TOKYO (Reuters) – Britain said on Tuesday it would permanently deploy two warships in Asian waters after its aircraft carrier Queen Elizabeth and escort ships traveled to Japan in September through seas where China competes for influence with the United States and Japan.
Plans for the much-publicized visit of the aircraft carrier strike group come as London deepens security ties with Tokyo, which has expressed growing concern in recent months over China’s territorial ambitions in the region, including Taiwan .
“Following the strike group’s inaugural deployment, the UK will permanently assign two ships to the region from the end of the year,” UK Defense Minister Ben Wallace said in a joint announcement to Tokyo with its Japanese counterpart, Nobuo Kishi.
The British Embassy in Tokyo did not immediately respond when asked which ports in the region Royal Navy ships would operate from.
After arriving in Japan, Kishi said, the Queen Elizabeth and her escort ships would separate for separate stops at US and Japanese naval bases along the Japanese archipelago.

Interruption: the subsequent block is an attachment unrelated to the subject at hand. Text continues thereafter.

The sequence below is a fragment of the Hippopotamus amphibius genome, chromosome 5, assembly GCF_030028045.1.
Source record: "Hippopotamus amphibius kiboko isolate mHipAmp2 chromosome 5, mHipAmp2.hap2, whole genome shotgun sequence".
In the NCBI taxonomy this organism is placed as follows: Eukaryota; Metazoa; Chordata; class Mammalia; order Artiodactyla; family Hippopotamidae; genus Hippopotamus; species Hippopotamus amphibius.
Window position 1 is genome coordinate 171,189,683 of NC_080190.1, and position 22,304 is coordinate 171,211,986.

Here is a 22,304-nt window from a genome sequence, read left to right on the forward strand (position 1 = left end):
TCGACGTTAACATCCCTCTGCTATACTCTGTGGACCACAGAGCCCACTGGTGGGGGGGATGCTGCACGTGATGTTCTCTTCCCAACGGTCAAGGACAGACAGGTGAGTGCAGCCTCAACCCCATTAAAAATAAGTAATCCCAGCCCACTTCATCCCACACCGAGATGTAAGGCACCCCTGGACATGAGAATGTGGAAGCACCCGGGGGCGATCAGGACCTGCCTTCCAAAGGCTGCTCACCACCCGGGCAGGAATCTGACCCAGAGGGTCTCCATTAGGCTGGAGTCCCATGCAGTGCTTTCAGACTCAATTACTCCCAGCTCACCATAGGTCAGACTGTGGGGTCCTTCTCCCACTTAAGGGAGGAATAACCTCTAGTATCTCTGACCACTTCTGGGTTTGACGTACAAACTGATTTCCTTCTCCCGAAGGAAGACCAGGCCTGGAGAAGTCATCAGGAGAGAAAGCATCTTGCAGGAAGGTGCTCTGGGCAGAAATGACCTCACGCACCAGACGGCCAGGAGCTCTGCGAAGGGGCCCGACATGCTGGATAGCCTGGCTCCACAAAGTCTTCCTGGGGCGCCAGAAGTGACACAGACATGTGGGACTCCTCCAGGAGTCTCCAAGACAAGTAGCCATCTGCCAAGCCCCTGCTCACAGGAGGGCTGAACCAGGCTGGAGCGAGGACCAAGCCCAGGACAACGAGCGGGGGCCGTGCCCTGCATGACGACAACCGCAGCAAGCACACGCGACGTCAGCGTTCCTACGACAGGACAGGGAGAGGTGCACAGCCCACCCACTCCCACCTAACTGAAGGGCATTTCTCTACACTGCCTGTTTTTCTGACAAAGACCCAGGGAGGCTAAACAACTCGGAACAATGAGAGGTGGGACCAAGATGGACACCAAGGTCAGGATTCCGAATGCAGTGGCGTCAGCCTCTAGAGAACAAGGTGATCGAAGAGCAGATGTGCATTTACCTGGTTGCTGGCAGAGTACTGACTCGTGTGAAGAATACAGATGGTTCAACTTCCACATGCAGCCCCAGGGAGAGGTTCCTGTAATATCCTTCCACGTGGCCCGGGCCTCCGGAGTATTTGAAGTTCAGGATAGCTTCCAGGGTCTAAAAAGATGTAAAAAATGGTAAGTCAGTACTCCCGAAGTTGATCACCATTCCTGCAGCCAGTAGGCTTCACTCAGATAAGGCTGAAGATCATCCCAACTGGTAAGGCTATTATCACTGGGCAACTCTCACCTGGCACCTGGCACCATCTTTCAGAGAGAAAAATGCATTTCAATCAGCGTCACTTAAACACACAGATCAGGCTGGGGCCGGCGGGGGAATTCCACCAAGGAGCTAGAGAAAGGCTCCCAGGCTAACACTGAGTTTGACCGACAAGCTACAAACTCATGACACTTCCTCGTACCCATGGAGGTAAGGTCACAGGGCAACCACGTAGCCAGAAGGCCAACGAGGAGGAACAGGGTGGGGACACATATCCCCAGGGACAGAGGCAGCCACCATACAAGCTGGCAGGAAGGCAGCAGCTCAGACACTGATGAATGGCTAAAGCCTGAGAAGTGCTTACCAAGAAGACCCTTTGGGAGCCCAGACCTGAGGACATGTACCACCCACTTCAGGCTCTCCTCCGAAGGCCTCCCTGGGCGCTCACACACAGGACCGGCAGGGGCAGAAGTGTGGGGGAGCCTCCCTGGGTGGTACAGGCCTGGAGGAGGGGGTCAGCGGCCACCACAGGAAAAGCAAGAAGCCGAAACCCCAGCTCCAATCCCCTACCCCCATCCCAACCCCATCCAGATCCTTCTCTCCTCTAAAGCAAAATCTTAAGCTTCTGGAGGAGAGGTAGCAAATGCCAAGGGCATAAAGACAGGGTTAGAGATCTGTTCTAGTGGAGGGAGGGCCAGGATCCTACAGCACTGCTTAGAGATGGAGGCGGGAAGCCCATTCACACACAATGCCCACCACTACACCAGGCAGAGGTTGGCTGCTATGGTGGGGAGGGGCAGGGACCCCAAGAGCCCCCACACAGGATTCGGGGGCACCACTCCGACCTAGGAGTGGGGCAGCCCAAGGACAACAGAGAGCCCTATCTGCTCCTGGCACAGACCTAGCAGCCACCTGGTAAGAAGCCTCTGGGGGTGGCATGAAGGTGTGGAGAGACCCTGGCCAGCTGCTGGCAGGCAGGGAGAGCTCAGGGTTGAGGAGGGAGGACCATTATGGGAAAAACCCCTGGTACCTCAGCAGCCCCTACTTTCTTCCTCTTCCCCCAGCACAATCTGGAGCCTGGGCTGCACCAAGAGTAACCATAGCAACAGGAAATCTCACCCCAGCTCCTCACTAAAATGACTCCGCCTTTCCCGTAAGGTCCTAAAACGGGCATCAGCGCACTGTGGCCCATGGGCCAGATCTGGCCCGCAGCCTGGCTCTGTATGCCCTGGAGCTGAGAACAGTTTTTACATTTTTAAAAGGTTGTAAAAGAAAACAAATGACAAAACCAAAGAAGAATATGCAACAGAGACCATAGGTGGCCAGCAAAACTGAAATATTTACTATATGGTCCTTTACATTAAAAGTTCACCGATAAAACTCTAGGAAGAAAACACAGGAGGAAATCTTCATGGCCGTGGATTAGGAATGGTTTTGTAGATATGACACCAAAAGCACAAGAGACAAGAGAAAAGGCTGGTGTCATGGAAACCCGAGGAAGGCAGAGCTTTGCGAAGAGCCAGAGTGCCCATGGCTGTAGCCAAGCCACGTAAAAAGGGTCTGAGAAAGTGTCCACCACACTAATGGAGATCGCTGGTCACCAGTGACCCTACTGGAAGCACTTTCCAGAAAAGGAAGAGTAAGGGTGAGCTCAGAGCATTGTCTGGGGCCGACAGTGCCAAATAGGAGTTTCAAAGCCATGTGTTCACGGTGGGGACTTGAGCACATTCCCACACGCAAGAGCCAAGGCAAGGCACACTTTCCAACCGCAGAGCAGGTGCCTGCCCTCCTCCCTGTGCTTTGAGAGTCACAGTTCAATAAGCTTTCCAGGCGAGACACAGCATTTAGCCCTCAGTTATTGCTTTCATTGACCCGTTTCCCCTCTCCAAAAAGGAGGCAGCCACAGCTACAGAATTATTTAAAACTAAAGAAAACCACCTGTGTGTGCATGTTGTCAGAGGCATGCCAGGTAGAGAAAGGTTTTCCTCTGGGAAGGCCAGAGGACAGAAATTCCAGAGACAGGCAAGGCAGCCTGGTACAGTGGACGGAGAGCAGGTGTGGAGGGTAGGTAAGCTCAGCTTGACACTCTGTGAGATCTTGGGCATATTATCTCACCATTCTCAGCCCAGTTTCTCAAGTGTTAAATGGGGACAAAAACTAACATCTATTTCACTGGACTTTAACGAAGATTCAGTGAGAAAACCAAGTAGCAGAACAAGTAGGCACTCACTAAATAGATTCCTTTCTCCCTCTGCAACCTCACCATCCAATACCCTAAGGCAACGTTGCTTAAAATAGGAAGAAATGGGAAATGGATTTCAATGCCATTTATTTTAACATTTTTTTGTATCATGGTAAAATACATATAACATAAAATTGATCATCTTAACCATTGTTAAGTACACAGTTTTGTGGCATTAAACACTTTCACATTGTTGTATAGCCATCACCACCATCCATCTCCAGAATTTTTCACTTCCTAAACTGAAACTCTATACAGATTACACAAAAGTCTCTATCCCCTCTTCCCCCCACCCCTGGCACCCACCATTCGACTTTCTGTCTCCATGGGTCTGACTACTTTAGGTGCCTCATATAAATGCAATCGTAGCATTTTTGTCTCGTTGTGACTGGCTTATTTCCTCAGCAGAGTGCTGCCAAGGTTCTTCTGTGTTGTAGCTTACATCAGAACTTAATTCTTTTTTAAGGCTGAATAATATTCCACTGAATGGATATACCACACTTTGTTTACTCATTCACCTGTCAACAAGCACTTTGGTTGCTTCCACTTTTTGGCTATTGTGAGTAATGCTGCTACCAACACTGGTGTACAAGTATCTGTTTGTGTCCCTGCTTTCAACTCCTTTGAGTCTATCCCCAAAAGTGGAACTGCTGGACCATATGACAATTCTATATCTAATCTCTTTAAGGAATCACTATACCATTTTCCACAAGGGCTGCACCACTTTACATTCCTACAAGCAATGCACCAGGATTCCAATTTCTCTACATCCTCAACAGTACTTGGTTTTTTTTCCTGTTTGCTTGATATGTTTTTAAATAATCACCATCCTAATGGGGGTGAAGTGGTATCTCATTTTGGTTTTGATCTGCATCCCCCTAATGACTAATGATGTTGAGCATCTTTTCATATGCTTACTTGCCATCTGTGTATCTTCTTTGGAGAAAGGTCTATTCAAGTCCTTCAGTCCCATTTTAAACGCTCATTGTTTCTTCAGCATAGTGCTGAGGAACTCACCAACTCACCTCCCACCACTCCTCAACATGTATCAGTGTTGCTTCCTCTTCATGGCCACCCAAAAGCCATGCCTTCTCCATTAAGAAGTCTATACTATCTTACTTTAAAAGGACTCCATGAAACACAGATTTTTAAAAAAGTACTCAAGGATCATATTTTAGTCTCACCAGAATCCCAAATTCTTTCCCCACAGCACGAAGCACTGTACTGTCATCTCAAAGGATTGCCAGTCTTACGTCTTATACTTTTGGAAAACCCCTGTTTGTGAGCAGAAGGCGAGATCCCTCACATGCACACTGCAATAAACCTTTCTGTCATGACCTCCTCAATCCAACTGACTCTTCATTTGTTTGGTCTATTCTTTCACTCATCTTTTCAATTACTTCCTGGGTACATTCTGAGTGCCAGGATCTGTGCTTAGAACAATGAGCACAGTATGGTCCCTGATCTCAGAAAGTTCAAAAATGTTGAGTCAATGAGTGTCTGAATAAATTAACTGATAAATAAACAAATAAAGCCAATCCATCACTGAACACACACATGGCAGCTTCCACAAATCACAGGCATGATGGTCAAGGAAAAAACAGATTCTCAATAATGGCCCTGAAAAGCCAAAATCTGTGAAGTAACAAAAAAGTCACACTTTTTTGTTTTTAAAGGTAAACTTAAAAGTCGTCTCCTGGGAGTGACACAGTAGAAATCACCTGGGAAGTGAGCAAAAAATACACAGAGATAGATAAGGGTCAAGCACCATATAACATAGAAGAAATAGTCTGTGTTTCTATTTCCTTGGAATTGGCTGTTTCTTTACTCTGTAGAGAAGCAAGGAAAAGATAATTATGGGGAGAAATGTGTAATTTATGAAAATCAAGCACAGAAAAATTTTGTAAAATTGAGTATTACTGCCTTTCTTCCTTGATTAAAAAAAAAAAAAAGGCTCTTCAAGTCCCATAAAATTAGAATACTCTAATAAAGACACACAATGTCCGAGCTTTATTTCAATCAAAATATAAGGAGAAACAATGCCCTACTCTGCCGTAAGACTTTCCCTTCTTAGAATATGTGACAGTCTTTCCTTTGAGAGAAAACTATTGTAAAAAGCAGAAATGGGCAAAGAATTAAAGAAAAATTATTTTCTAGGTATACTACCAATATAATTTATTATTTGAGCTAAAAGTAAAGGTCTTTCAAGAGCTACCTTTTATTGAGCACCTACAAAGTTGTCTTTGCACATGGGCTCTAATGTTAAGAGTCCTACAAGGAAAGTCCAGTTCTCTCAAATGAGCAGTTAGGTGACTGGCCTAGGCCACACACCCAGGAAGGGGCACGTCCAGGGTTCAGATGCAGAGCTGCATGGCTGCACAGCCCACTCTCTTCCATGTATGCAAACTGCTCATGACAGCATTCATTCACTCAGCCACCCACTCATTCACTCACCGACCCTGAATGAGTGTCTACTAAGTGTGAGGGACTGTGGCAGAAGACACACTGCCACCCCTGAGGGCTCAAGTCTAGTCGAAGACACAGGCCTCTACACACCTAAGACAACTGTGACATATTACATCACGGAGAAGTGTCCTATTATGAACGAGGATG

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A close ally of the United States, Japan is home to the largest concentration of American military forces outside of the United States, including ships, planes and thousands of navies.
The British aircraft carrier, which carries F-35B stealth jets on its maiden voyage, will dock at Yokosuka, headquarters of the Japanese Fleet Command and USS Ronald Reagan, the only US aircraft carrier deployed forward .
The Queen Elizabeth is escorted by two destroyers, two frigates, two support ships and ships from the United States and the Netherlands.
It will arrive in Japan via the South China Sea, parts of which are claimed by China and Southeast Asian countries, with stops in India, Singapore and South Korea.
As a further sign of Britain’s growing regional engagement, Wallace, who visited Japan with a delegation of military commanders, said Britain would eventually deploy a coastal strike group as well, a marine unit trained to undertake missions including evacuations and counterterrorism operations.
(Reporting by Tim Kelly and Irene Wang; Editing by Clarence Fernandez)
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